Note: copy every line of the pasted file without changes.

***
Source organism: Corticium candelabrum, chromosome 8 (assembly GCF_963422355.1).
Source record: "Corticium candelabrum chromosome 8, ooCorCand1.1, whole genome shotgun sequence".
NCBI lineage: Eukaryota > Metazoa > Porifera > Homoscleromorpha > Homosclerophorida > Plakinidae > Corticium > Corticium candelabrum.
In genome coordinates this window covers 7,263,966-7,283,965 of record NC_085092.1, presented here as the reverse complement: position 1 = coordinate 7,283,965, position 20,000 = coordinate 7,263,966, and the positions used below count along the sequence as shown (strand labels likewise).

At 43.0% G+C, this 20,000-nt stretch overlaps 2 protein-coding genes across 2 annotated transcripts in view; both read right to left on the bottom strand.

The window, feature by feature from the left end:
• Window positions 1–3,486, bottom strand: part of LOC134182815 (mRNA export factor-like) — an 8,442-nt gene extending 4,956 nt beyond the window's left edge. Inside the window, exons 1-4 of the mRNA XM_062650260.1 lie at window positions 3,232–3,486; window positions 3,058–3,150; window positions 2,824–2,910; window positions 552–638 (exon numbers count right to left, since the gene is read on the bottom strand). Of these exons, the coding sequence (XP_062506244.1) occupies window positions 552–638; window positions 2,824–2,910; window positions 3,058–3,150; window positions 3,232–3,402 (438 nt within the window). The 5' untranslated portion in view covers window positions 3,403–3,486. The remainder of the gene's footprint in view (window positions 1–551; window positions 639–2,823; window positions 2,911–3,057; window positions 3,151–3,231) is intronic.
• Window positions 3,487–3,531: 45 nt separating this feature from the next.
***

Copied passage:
Source organism: Corticium candelabrum, chromosome 8 (assembly GCF_963422355.1).
Source record: "Corticium candelabrum chromosome 8, ooCorCand1.1, whole genome shotgun sequence".
NCBI lineage: Eukaryota > Metazoa > Porifera > Homoscleromorpha > Homosclerophorida > Plakinidae > Corticium > Corticium candelabrum.
In genome coordinates this window covers 7,263,966-7,283,965 of record NC_085092.1, presented here as the reverse complement: position 1 = coordinate 7,283,965, position 20,000 = coordinate 7,263,966, and the positions used below count along the sequence as shown (strand labels likewise).

At 43.0% G+C, this 20,000-nt stretch overlaps 2 protein-coding genes across 2 annotated transcripts in view; both read right to left on the bottom strand.

The window, feature by feature from the left end:
• Window positions 1–3,486, bottom strand: part of LOC134182815 (mRNA export factor-like) — an 8,442-nt gene extending 4,956 nt beyond the window's left edge. Inside the window, exons 1-4 of the mRNA XM_062650260.1 lie at window positions 3,232–3,486; window positions 3,058–3,150; window positions 2,824–2,910; window positions 552–638 (exon numbers count right to left, since the gene is read on the bottom strand). Of these exons, the coding sequence (XP_062506244.1) occupies window positions 552–638; window positions 2,824–2,910; window positions 3,058–3,150; window positions 3,232–3,402 (438 nt within the window). The 5' untranslated portion in view covers window positions 3,403–3,486. The remainder of the gene's footprint in view (window positions 1–551; window positions 639–2,823; window positions 2,911–3,057; window positions 3,151–3,231) is intronic.
• Window positions 3,487–3,531: 45 nt separating this feature from the next.